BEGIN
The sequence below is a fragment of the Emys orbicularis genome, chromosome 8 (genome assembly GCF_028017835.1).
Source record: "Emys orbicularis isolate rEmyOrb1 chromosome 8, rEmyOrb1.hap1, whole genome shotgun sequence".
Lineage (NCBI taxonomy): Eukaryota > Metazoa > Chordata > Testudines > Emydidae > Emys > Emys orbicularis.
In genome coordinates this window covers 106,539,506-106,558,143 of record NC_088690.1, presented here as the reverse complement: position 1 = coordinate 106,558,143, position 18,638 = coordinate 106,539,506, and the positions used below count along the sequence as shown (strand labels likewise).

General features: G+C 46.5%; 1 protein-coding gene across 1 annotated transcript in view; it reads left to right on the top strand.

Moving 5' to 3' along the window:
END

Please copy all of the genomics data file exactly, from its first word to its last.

The sequence below is a fragment of the Emys orbicularis genome, chromosome 8 (genome assembly GCF_028017835.1).
Source record: "Emys orbicularis isolate rEmyOrb1 chromosome 8, rEmyOrb1.hap1, whole genome shotgun sequence".
Lineage (NCBI taxonomy): Eukaryota > Metazoa > Chordata > Testudines > Emydidae > Emys > Emys orbicularis.
In genome coordinates this window covers 106,539,506-106,558,143 of record NC_088690.1, presented here as the reverse complement: position 1 = coordinate 106,558,143, position 18,638 = coordinate 106,539,506, and the positions used below count along the sequence as shown (strand labels likewise).

General features: G+C 46.5%; 1 protein-coding gene across 1 annotated transcript in view; it reads left to right on the top strand.

Moving 5' to 3' along the window: